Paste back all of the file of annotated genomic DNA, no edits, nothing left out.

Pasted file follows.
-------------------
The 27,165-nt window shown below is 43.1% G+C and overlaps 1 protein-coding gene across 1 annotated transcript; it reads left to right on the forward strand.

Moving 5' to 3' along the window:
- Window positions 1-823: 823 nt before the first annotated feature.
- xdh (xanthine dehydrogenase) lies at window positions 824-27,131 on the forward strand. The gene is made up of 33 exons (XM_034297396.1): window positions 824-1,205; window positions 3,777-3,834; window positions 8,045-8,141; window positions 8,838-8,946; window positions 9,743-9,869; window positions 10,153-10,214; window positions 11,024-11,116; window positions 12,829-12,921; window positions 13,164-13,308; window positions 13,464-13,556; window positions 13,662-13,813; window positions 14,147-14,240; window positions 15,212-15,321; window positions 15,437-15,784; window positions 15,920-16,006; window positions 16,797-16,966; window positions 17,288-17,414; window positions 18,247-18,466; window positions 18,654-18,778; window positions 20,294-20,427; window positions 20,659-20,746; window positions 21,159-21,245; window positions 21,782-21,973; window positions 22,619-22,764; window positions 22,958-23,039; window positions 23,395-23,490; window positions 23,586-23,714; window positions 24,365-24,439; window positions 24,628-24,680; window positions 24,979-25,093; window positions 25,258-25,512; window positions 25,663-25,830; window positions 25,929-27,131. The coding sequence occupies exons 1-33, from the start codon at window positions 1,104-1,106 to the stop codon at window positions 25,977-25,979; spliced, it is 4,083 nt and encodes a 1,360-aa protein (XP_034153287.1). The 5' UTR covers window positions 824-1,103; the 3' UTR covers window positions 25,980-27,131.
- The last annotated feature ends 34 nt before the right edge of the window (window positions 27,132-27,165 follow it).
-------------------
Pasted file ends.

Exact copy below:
The 27,165-nt window shown below is 43.1% G+C and overlaps 1 protein-coding gene across 1 annotated transcript; it reads left to right on the forward strand.

Moving 5' to 3' along the window:
- Window positions 1-823: 823 nt before the first annotated feature.
- xdh (xanthine dehydrogenase) lies at window positions 824-27,131 on the forward strand. The gene is made up of 33 exons (XM_034297396.1): window positions 824-1,205; window positions 3,777-3,834; window positions 8,045-8,141; window positions 8,838-8,946; window positions 9,743-9,869; window positions 10,153-10,214; window positions 11,024-11,116; window positions 12,829-12,921; window positions 13,164-13,308; window positions 13,464-13,556; window positions 13,662-13,813; window positions 14,147-14,240; window positions 15,212-15,321; window positions 15,437-15,784; window positions 15,920-16,006; window positions 16,797-16,966; window positions 17,288-17,414; window positions 18,247-18,466; window positions 18,654-18,778; window positions 20,294-20,427; window positions 20,659-20,746; window positions 21,159-21,245; window positions 21,782-21,973; window positions 22,619-22,764; window positions 22,958-23,039; window positions 23,395-23,490; window positions 23,586-23,714; window positions 24,365-24,439; window positions 24,628-24,680; window positions 24,979-25,093; window positions 25,258-25,512; window positions 25,663-25,830; window positions 25,929-27,131. The coding sequence occupies exons 1-33, from the start codon at window positions 1,104-1,106 to the stop codon at window positions 25,977-25,979; spliced, it is 4,083 nt and encodes a 1,360-aa protein (XP_034153287.1). The 5' UTR covers window positions 824-1,103; the 3' UTR covers window positions 25,980-27,131.
- The last annotated feature ends 34 nt before the right edge of the window (window positions 27,132-27,165 follow it).